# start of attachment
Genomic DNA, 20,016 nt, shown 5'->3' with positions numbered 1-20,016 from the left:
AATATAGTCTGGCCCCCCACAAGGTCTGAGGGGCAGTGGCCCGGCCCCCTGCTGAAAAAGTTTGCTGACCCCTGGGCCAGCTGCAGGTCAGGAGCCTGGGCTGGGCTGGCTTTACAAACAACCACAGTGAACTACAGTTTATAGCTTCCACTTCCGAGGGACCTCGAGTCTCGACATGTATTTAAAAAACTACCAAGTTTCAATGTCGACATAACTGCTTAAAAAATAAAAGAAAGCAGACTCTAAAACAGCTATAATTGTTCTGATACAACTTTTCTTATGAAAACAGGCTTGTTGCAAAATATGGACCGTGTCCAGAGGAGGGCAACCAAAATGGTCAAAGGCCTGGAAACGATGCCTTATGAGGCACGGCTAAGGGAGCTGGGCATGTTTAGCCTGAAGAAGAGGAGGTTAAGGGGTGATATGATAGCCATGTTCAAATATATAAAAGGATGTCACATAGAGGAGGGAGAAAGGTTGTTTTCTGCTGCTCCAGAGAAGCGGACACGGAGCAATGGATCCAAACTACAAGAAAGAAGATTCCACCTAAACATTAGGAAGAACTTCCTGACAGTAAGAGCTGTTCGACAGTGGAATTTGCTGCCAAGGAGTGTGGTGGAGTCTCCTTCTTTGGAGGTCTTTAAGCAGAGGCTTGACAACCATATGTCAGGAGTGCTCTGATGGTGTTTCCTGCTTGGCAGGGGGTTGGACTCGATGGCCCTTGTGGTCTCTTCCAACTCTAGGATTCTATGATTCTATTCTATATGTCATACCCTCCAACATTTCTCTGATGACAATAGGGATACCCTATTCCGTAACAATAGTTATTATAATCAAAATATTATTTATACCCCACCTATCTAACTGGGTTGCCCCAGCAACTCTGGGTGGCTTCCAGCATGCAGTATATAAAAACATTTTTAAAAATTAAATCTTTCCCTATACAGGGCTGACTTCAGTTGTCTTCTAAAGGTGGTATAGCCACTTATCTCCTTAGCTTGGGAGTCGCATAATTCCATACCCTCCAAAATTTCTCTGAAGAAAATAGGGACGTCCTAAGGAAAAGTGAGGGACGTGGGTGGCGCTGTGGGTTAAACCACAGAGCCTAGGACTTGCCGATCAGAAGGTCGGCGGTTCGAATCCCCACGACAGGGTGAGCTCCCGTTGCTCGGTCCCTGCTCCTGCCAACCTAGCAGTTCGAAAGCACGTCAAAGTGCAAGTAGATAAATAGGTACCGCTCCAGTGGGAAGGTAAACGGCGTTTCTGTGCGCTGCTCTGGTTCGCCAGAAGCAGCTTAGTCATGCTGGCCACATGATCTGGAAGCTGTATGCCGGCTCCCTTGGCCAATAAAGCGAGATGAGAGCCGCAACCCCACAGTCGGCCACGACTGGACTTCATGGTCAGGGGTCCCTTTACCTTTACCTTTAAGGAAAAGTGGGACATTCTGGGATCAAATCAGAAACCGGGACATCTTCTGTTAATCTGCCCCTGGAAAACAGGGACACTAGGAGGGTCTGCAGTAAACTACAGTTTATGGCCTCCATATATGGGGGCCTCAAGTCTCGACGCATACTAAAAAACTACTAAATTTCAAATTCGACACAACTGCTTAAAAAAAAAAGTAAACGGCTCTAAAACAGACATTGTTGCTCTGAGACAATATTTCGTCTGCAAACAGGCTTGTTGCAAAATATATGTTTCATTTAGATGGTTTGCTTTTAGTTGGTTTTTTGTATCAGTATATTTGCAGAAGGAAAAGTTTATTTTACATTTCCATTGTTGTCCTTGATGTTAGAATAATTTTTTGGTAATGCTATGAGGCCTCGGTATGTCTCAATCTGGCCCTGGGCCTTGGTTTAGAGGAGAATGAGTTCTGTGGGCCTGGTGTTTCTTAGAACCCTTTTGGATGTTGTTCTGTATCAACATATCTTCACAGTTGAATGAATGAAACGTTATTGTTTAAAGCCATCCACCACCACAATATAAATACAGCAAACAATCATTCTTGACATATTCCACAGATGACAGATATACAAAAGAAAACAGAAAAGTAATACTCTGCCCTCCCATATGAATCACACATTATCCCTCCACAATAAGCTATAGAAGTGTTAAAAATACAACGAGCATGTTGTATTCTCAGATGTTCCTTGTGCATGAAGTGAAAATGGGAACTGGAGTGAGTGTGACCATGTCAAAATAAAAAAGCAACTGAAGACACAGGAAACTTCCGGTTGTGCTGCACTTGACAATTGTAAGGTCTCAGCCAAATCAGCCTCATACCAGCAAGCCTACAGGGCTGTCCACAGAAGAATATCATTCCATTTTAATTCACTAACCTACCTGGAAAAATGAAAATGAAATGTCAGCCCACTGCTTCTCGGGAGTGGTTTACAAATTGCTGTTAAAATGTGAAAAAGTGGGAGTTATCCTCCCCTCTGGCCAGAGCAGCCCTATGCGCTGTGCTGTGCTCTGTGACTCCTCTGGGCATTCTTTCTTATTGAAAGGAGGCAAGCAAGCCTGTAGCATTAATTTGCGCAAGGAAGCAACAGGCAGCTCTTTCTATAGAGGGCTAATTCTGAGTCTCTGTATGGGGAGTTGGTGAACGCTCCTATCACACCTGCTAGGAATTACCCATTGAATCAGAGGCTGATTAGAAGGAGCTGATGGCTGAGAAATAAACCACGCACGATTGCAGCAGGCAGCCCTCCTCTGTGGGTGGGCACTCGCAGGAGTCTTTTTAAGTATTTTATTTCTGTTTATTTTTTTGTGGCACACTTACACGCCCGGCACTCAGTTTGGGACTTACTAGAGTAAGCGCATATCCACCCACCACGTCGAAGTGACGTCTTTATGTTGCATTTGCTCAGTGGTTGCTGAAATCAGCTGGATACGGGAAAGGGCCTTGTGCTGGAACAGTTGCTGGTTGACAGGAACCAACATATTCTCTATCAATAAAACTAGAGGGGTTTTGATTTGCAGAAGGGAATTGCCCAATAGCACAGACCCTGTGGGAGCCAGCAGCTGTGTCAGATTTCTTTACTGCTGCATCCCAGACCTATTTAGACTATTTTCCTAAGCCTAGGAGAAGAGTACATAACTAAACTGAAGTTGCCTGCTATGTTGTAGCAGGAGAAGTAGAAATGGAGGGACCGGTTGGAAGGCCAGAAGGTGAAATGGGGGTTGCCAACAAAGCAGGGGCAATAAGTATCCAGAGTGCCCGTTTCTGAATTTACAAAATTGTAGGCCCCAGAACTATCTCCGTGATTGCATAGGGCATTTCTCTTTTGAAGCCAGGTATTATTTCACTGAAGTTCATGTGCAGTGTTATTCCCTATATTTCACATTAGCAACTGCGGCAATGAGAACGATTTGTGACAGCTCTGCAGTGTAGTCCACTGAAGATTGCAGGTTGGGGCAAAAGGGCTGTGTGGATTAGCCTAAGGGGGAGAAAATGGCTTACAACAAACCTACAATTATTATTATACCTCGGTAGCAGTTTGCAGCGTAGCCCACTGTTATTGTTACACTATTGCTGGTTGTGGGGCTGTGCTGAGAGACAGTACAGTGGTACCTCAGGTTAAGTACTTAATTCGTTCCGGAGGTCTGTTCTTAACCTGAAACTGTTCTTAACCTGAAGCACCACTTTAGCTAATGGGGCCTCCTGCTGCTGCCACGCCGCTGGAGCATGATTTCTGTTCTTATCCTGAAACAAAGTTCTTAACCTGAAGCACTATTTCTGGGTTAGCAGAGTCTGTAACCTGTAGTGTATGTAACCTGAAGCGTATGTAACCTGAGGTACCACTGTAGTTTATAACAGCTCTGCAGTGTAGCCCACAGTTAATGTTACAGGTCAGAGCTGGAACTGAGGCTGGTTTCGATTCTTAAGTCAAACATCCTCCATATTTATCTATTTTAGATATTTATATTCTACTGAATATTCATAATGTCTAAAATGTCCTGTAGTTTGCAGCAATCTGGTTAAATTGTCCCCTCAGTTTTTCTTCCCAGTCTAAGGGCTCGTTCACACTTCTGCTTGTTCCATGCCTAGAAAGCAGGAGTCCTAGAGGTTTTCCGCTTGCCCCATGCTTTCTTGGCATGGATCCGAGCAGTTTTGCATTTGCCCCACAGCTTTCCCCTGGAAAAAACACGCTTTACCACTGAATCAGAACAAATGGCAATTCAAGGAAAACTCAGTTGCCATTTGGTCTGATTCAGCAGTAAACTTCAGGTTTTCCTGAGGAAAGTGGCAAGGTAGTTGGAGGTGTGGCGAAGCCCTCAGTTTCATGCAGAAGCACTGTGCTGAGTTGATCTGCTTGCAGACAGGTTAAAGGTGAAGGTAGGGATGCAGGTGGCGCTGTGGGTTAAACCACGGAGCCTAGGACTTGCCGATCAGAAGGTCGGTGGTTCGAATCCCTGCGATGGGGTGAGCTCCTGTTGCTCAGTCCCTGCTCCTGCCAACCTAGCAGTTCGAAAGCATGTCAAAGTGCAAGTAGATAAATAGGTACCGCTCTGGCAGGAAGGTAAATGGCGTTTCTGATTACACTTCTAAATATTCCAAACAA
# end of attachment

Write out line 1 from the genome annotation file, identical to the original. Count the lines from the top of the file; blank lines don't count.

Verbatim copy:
Genomic DNA, 20,016 nt, shown 5'->3' with positions numbered 1-20,016 from the left: